Correctness: The claims and method seem correct. There are hardly any empirical results shown in the paper and what is shown is just a numerical illustration.

Clarity: The paper is not well written. One of the major problems I had reading this paper was that a lot of definitions are given in the supplementary material and in the main paper, the supplementary material is referred to for these definitions.

Relation to Prior Work: Differences from prior work in terms of definitions and assumptions are explained by the authors. What is not clear is how this exercise is useful.

Reproducibility: Yes

Additional Feedback: Post rebuttal: After the feedback from the authors, I am happy to reconsider my scores even though I am still not entirely convinced about the novelty of this work. I still think that it is a theoretical exercise and the authors haven't sufficiently demonstrated the practical relevance by a more real-life example. Applying a measure theoretic framework for the given problem is a good step but if we view the paper as a purely theoretical paper, the contribution is then primarily in the application of well known measure theory tools to a given setting. In that sense, in my view, the novelty is not high enough.

Review 4

Summary and Contributions: The authors pursue a measure-theoretic construction of conditional kernel mean embeddings which require less stringent assumptions than similar, previous results. The authors are able to provide constructions that do not rely on certain operators to have inverses, which is known to likely not be true in the first place. The authors then demonstrate how this framework can be used in the context of vector-valued RKHS regression, generating empirical estimates of the conditional kernel mean embeddings, and also provide sharper rates of convergence than previous analyses with similar assumptions.

Strengths: The main contributions of this work are: * It defines the conditional kernel mean embedding of a conditional distribution without relying on assumptions about operator invertibility. This extends to definitions of the MCMD and HSIC as well. * It provides an empirical estimate for the condition kernel mean embedding that converges to the true kernel mean embedding at a O_P(n^{-1/2}) rate and relies on less stringent assumptions, like output space H_X being finite dimensional. Thus this paper offers similar results to previous analyses, but with less strigent assumptions and sharper rates. The claims look sound (they are analogous to many of the results in the scalar-valued RKHS theory) and their empirical examples provide evidence of their methods generating sensible estimates and witness functions. Their HSIC experiment shows that their method of estimation produces relatively correct values for the various pairs of conditional distributions assessed.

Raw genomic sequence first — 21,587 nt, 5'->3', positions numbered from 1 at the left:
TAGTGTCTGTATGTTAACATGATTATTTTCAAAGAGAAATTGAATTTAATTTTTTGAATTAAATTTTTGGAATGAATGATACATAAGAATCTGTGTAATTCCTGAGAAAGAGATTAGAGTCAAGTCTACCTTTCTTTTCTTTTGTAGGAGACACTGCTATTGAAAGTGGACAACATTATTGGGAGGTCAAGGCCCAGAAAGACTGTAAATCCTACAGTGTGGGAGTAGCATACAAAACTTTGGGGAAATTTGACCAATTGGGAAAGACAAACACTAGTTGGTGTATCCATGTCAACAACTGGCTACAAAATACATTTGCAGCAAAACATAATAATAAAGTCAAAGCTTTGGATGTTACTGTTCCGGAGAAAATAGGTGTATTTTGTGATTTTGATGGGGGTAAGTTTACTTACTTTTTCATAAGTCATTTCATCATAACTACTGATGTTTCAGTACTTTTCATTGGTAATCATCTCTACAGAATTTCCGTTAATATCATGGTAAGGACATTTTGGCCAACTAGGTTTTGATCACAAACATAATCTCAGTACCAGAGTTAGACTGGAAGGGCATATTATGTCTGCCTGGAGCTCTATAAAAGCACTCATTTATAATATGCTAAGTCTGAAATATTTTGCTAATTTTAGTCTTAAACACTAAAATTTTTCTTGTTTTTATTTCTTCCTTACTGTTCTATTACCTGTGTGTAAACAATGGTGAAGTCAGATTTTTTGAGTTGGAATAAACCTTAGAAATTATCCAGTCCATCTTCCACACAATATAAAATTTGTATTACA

Weaknesses: The biggest weakness of the work, which I am not sure is major, is determining how much weaker the necesary assumptions are by employing the conditional mean kernel embeddings from a measure-theoretic approach. The authors do a good job comparing their methods to other work and arguing the differences are substantial, but its not clear how often the previous stronger assumptions are violated.

Correctness: The claimed results in the paper are analagous to what one would expect for scalar-valued RKHSes and also from conditional distributions in measure theory. The estimators provided in the main text look correct, and while I haven't checked all the work in the appendix, the ideas there look apt for tackling the theorems cited in the main paper.

Clarity: Yes, the paper is well written. I personally would prefer if the authors avoiding using quotations when discussion the intuition behind their results (and instead just used simpler notation inspired from density functions like p(x|z), etc.), but that is my biggest claim with the clarity. I also was a bit confused at first when the authors kept referencing their "algorithm" but I didn't really see it defined anywhere.

Relation to Prior Work: Yes, the explanation given on L131-L156 was quite clear and specific. I appreciated the detail the authors provided to explain how their work differed from other similar analyses.

Reproducibility: Yes

Additional Feedback: L127: this is a bit confusing: the "if condition" already uses f. Supp info: L650: there is text going off the page I can't read. ==== Post Rebuttal ==== After reading the other reviewers' comments and the author rebuttal, I stand by my rating of 7.